Stress affects the imbalance between sleep and wakefulness through hyperarousal and insomnia. The brain chemicals connected with sleep happens to be the same that are responsible in stopping  stress hormone production. Therefore, in the process, several factors happen to affect the sleep mechanism in relation to brain structural and dimensional changes. A study conducted at the University of California reveals that stress has an impact on the brain through the creation of myelin producing cells, which in turn hinders the production of  neurons (Turcotte & Bastien, 2009). The increase of myelin in one part of the brain interferes with balance and timing of communication relaying. To be precise, I concentrated my study on how the brain’s hippocampus is affected by stress. Further research showed that prolonged stress can affect this structure of the brain and in the process affect its functioning. When the structure of the brain is affected, several functions are disoriented, which can also include sleep. Additionally, I found out that stress kills new neurons in the brain’s hippocampus, and according to earlier revelations, this is the part that controls the relaying of information and the clock system of the brain. With a reduced number of neurons in the brain, information transmission is definitely hindered or might not reach its destination on time. This explains as to why most people experiencing stress have a problem falling asleep during the night.

Ontogenetic Approach

I shifted my focus to the ontogenetic approach, which borrows heavily from ecological concepts of mammalian development.  The ontogenetic approach tends to study us from its origination usually time of fertilization to maturity or even old age. This approach is important in the study because it will give a distinctive approach to the scope through analyzing the effects of age in stress and brain development and the inability to fall asleep during the night. Additionally, the approach will give a clear picture of how and why human sleep differs in today’s life compared to other human evolutions. Apparently, sleep problems affects all populations, but the majority of the victims undergoing the problem are adults and the elderly. According to my own thoughts, this might be due to the fact that sleep inability develops over time in the human lifespan. Additionally, sleep formation in the brain is complex and involves a number of procedures, with great ability to coordinate (Nunn et al., 2016, 235). The ontogenetic perspective states that sleep in humans has evolved over time to include factors that create a diofference when compared to their ancestors and other primates (Nunn et al., 2016, 235). Biologically, human beings have the highest rapid eye movement sleep compared to other primates. Other perspectives from the evolutionary studies have revealed the context of insomnia and narcolepsy among other health complications and their implications in sleep and overall human health.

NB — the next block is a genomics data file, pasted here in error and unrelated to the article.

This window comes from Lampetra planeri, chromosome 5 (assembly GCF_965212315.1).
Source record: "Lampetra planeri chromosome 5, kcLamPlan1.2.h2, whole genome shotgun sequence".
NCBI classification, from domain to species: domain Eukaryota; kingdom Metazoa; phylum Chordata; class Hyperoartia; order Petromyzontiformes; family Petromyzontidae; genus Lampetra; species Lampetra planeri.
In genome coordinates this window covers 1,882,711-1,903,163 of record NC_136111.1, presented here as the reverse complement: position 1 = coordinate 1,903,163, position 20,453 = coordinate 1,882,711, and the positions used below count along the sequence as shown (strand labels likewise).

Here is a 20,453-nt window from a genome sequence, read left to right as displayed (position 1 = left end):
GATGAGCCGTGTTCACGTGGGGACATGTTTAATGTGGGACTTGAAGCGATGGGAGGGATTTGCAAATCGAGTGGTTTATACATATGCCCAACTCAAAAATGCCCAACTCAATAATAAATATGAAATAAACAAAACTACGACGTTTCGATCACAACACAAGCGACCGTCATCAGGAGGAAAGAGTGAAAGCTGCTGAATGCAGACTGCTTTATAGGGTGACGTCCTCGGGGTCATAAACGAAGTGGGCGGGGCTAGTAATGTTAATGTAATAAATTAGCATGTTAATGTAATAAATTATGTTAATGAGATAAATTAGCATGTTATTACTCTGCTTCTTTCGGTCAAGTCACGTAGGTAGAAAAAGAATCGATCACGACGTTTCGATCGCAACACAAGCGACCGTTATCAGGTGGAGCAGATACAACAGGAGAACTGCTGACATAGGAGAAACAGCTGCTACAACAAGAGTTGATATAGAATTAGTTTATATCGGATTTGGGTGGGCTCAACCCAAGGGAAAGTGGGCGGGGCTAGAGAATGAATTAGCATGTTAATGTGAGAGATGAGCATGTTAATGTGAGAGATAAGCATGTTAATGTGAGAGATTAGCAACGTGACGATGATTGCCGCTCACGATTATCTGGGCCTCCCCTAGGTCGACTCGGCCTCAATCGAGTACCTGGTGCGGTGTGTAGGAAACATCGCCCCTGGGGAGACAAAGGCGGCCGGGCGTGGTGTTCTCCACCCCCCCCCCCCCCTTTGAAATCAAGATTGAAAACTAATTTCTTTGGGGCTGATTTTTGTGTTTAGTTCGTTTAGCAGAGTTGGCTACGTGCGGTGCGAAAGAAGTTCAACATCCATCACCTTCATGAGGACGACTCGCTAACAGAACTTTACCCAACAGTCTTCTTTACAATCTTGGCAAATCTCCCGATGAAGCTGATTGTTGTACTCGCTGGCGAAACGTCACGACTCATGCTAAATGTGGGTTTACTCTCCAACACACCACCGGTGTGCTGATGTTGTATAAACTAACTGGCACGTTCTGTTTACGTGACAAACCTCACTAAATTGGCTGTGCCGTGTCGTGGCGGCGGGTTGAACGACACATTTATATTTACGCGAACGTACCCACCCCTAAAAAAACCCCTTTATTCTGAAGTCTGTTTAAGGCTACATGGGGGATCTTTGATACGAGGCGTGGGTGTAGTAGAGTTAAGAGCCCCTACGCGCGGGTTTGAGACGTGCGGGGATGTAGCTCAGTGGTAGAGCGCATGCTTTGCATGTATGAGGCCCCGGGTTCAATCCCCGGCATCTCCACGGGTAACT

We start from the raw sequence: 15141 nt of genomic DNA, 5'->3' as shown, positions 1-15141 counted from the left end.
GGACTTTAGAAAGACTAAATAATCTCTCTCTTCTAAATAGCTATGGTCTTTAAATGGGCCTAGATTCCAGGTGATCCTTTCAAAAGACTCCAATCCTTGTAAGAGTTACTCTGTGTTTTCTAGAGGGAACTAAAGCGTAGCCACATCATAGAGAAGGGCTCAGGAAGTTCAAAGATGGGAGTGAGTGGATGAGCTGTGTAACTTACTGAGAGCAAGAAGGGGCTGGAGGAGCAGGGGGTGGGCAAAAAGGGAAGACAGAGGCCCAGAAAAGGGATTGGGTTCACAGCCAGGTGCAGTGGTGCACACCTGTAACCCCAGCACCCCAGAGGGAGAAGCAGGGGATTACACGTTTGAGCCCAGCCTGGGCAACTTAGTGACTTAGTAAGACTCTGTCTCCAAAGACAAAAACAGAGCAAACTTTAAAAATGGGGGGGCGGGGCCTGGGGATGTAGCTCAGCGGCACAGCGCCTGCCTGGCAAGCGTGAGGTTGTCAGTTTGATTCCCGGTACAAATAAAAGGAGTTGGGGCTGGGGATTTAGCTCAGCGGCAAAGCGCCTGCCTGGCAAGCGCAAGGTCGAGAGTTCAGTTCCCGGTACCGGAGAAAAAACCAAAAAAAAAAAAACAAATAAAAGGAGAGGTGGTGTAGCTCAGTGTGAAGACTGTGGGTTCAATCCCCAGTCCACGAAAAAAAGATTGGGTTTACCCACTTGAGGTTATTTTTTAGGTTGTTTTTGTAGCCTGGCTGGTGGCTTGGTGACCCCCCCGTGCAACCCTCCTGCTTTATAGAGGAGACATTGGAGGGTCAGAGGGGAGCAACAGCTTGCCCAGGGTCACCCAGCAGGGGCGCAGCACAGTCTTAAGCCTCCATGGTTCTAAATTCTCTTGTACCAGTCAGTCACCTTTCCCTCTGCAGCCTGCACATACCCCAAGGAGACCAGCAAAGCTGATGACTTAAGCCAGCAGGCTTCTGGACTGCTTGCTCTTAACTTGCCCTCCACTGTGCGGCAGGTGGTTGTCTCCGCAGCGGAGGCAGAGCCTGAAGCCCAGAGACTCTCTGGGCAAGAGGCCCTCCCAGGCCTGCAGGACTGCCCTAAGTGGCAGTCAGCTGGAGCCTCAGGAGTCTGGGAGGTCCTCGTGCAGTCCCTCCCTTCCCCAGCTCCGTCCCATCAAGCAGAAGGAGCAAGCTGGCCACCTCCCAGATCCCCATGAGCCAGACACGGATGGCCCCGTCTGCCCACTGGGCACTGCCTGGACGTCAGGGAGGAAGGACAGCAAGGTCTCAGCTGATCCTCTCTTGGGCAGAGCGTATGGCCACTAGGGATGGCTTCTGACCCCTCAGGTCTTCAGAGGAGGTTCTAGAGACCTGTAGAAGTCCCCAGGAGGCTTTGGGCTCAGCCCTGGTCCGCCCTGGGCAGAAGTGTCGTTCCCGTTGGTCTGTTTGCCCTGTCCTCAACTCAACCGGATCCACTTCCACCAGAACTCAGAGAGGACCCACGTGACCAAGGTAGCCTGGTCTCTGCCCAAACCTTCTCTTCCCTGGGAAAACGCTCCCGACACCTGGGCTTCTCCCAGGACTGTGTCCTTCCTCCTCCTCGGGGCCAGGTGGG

My other focus is diverted to the patterns and structures of sleep relative to other beings in the same lineage. This also focused on the ways human beings differ from the closest evolutionary relatives, more specifically the preceding generations and infants. In a bid to understand sleeping patterns, I began by considering other mammals through seeking knowledge of their environment. In this context, I found that most primates were arboreal and this probably made them to adopt nocturnal and solitary characteristic. As primates increased in body size, the evolution of diurnal activity patterns emerged, leading to a shift to living in larger groups. This also changed the sleeping sites and patterns because the primates started to sleep on the trees, which required them to be cautious due to the dangers that were involved.